There are a number of reasons why I thought it was important to write a separate blog post about this settlement and to review the settlement features in detail. The most important reason is just to show that not only can SPAC-related transactions wind up in litigation, but also that the litigation can result in material costs and recoveries.


I emphasize these points here because over the last few months, I have had a number of conversations with individuals involved with SPACs and based on those conversations I can say that there is a common perception that the SPAC-related transactions are low risk activities. Among other objections I get when the SPAC-related persons hear about the current disrupted marketplace for D&O insurance for SPAC IPOs are the questions (meant to suggest that the insurers were simply being crazy): “Where are the Claims?” and “Where are the Losses?”


As I believe readers of this blog know, there are now a substantial and growing number of claims. As I noted in a recent blog post, at least one of the recent SPAC-related lawsuits has now survived a motion to dismiss. And now the settlement of this lawsuit shows that these types of claims can result in significant losses. In other words, there are claims, and they can be serious.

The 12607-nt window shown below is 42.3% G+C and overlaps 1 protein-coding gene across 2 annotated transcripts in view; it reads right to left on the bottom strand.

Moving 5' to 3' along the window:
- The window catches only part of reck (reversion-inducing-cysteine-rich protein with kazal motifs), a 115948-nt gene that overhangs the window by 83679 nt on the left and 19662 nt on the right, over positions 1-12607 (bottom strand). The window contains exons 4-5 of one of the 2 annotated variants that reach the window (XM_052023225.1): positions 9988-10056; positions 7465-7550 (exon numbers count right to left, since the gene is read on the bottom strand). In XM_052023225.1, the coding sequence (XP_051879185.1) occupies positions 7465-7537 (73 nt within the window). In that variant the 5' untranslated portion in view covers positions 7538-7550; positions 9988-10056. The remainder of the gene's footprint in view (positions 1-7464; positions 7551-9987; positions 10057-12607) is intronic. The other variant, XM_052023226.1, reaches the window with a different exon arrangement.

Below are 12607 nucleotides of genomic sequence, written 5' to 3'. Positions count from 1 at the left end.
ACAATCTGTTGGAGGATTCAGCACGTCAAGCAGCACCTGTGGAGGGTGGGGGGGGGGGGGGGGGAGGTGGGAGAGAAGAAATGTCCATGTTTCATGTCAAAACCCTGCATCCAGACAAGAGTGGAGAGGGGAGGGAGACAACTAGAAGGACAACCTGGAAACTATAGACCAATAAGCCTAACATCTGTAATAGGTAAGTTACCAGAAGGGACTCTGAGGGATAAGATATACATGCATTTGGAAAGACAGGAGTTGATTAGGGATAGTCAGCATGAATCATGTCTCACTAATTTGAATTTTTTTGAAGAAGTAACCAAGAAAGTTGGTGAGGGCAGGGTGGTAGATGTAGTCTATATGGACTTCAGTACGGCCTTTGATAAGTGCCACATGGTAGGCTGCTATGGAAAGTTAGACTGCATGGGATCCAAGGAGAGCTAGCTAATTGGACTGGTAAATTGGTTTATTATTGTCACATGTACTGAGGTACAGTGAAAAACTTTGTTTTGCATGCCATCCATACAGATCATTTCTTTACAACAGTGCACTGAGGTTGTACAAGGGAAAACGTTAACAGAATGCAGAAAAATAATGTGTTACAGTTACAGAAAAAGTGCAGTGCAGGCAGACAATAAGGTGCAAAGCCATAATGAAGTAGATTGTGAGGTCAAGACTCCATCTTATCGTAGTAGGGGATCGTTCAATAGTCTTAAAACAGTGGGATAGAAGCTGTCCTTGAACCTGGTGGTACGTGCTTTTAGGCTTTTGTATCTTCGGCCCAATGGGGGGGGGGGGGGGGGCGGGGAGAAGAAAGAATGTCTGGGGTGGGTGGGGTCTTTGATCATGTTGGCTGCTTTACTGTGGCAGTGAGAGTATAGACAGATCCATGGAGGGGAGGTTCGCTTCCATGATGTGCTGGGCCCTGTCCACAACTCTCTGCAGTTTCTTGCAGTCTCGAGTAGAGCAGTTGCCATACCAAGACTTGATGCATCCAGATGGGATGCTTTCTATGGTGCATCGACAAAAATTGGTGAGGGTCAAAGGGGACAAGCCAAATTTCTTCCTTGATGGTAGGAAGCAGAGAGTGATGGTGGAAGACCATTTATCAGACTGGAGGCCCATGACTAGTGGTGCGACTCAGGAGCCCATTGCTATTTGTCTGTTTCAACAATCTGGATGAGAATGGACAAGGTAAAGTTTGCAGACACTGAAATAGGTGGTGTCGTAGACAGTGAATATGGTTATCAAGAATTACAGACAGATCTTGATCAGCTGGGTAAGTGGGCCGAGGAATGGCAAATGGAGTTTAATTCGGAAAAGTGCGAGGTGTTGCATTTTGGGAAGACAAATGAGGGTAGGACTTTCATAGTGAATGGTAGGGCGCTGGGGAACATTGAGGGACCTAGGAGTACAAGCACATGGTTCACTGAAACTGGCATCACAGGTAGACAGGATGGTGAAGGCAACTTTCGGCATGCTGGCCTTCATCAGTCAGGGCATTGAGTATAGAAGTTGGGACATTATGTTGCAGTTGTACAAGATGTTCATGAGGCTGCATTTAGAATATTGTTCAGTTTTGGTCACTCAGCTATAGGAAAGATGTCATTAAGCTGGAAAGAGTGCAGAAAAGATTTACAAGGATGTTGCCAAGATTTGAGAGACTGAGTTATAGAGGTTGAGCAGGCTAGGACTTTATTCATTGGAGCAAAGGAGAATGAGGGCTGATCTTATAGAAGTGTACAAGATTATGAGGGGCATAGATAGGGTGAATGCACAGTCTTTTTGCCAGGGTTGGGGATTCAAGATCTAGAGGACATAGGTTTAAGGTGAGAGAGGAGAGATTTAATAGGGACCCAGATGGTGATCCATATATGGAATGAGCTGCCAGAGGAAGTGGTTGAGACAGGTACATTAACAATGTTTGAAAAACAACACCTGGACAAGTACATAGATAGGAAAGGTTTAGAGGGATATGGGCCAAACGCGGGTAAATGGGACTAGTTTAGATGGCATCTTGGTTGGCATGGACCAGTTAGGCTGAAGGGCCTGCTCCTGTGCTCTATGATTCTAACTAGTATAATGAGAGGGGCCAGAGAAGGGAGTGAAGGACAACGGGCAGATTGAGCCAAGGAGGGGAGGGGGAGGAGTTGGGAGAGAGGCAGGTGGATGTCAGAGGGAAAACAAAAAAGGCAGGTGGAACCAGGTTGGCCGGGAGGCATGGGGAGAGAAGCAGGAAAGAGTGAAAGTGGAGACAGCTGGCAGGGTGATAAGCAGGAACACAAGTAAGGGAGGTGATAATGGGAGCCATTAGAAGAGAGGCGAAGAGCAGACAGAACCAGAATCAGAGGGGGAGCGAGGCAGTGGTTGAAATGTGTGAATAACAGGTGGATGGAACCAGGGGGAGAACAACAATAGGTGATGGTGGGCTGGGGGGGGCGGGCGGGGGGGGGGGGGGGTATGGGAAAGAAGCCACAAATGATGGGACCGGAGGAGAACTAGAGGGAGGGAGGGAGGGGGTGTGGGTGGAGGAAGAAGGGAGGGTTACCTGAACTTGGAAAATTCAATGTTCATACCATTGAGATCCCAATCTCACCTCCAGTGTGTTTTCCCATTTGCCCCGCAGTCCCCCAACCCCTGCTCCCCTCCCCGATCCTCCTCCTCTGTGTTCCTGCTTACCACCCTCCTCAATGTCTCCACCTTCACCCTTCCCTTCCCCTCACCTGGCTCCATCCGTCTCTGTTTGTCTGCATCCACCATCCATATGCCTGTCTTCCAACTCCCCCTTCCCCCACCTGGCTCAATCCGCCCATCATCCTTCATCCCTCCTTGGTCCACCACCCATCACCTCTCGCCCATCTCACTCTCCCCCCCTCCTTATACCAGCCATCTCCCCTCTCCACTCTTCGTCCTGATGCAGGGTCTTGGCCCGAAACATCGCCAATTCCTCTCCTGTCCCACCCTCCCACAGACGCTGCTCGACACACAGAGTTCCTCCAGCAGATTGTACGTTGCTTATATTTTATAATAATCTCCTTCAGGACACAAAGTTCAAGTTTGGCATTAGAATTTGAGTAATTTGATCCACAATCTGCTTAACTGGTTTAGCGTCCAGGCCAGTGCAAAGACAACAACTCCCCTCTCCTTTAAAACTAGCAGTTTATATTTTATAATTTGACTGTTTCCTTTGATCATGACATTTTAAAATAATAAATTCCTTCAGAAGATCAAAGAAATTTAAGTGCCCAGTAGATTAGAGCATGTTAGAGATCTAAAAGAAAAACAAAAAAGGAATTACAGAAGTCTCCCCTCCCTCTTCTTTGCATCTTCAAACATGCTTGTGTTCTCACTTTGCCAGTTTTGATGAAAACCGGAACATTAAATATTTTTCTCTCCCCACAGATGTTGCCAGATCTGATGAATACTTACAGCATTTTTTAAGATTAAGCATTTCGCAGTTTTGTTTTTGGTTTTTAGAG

To be sure, the Akazoo scenario is unusual. It is not a common occurrence for a post-merger company to conclude and to report publicly that the pre-merger target company had defrauded the acquiror. That aspect of this situation may make the Akazoo situation something less than universally applicable example. Nevertheless, the Akazoo circumstances definitely underscore the fact that involvement in SPAC-related transactions is not necessarily a low risk activity. This settlement, which is only partial, does show that SPAC-related litigation can result in substantial recoveries. At a minimum, this settlement is an important data point in the developing picture of SPAC-related litigation exposure.


Many readers reviewing the facts of this case may wonder whether this sequence of events attracted the attention of regulators. In fact, the SEC did file an enforcement action against Akazoo. A copy of the SEC’s complaint can be found here. The enforcement action resulted in an agreed order of judgment, a copy of which can be found here.